I honestly think baby brain is real and I'm far less clever than I used to be!
I think 'baby brain' is true for the person who does most of the night time care, the planning of child care, the person who take on all the additional complexity of planning a demanding job/commute/career progression on top of wanting to be parent - typically that (still) remains the mother, but it does not need to be like that.
Beware trying to be super woman and make sure that your child's other parents shoulders just as much of the planning and execution of making this work as you do.
I loved going back after DS1, it gave some 'me'' time where I could be myself again. I had a wonderful childminder so I knew my son would be ok, and I really enjoyed being back among adults that talked about something other than babies!
Although I was focussed before, I was even more so when I went back as I wanted and got a promotion which in turn made family life easier with money etc.
On maternity leave again now and have another 3 months till I'm back at work. Although I'm loving being on may leave, I'm also really looking forward to going back to work.
Try and think of the positives and go back with a good attitude and you'll be fine! X
6pm hangs over you like a death sentence because you have to leave on time (or more usually 6.55 hoping I can do 5 miles in 5 minutes)
Your head is full of other things (do we have milk, was she meant to wear red to nursery, shit when is the Easter bonnet parade) so that when people refer to conversations you had the previous day you look at them totally blankly.
If you weren't a list writer before, start writing lists. Because your short term memory is probably a bit dodgy now.
You will be more efficient and not waste time chatting though!
I love it really nice to be me, and not just some woman who gets little people food, and I am pretty good at giving work 100% of my attention. I'm struggling because I'm trying to do a full time job in part time hours and altho DC are not terrible sleepers, they don't sleep through.
I'm glad I'm back as I need the adult company but it is bloody hard. I'm a lawyer so long hours and unpredictability are par for the course. My role also involves some travel. I feel like I'm doing everything badly - not giving the job my all and too knackered to really engage with my daughter in the evenings. I also don't feel like my brain is firing on all cylinders, as a result of sleep deprivation (she has slept through since a year ago but I still haven't recovered). I am permanently shattered. I keep waiting for it to improve but I've been back for over two years and it hasn't yet!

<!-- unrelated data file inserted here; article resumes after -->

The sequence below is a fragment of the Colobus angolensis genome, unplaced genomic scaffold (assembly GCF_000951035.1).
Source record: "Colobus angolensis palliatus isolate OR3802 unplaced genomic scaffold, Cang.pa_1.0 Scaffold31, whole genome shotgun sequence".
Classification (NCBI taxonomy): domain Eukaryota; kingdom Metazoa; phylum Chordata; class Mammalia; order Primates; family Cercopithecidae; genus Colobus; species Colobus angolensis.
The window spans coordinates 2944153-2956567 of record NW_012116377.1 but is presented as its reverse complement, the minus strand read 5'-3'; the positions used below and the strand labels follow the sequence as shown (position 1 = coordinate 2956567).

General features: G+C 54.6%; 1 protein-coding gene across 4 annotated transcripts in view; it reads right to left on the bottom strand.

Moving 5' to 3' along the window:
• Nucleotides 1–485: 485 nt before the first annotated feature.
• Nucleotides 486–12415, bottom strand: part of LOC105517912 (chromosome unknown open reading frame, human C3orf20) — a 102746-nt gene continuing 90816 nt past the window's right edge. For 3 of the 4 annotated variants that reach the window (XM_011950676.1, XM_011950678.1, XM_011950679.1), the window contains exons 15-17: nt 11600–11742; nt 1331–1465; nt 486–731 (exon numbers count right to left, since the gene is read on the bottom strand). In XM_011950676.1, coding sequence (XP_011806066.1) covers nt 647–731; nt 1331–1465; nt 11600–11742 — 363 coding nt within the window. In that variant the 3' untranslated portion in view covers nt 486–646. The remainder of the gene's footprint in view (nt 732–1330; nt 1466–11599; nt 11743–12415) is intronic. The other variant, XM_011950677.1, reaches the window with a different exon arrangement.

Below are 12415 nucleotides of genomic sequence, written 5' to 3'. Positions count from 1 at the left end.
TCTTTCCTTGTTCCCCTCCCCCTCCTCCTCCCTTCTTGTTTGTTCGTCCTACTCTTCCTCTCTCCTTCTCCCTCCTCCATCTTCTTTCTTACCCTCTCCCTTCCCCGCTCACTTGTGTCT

I was a bit of a faffer before I had kids, I used to waste time chatting etc after school hours. When I went back I became so focused, I would get in early and get more done in the hour before school than in two hours after school before mat leave.
Basically it made me incredibly organised and efficient.
I was lucky in that my DH worked from home though, and did the school run etc. I had no juggling childcare issues to cope with so feel I had a pretty easy ride.
Totally fine and I was promoted within six months. I was also an in early, home late type before DD, but having her made me re-prioritise. I'm now very strict and unapologetic about leaving on time and not working during days off (Although I still do occasional work out of hours when it suits me and dd is in bed).
My view of work has changed massively; it is now very much second to family time but I also probably value it more than I did before. It is time when I can be "more" than just dds mum (I don't mean this as a slight to sahps, I'm not cut out to be one and would find it hard to cope if I didn't work too). Having brilliant childcare is the biggest factor in it going so well. We pay a fortune for it, but dd is thriving there and loves it, which means I don't feel that guilt that so many working mums do.